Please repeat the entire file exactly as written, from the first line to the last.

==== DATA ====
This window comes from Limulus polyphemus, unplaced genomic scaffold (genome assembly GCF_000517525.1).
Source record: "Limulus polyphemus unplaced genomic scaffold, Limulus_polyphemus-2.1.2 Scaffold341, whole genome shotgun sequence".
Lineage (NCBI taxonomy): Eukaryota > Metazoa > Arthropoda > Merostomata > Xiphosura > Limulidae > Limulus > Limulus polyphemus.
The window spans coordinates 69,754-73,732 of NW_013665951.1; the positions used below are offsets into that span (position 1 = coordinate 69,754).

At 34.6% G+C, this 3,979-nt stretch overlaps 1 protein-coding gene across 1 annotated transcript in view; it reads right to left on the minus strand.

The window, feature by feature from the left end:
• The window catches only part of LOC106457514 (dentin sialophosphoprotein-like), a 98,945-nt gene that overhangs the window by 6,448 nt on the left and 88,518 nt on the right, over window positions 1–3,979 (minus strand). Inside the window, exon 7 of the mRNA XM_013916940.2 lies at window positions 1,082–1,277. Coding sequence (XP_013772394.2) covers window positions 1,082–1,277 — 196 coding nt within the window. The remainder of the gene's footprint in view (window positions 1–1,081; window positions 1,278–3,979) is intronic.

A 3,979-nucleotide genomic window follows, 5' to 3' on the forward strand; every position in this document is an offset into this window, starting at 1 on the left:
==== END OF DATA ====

This window comes from Limulus polyphemus, unplaced genomic scaffold (genome assembly GCF_000517525.1).
Source record: "Limulus polyphemus unplaced genomic scaffold, Limulus_polyphemus-2.1.2 Scaffold341, whole genome shotgun sequence".
Lineage (NCBI taxonomy): Eukaryota > Metazoa > Arthropoda > Merostomata > Xiphosura > Limulidae > Limulus > Limulus polyphemus.
The window spans coordinates 69,754-73,732 of NW_013665951.1; the positions used below are offsets into that span (position 1 = coordinate 69,754).

At 34.6% G+C, this 3,979-nt stretch overlaps 1 protein-coding gene across 1 annotated transcript in view; it reads right to left on the minus strand.

The window, feature by feature from the left end:
• The window catches only part of LOC106457514 (dentin sialophosphoprotein-like), a 98,945-nt gene that overhangs the window by 6,448 nt on the left and 88,518 nt on the right, over window positions 1–3,979 (minus strand). Inside the window, exon 7 of the mRNA XM_013916940.2 lies at window positions 1,082–1,277. Coding sequence (XP_013772394.2) covers window positions 1,082–1,277 — 196 coding nt within the window. The remainder of the gene's footprint in view (window positions 1–1,081; window positions 1,278–3,979) is intronic.

A 3,979-nucleotide genomic window follows, 5' to 3' on the forward strand; every position in this document is an offset into this window, starting at 1 on the left: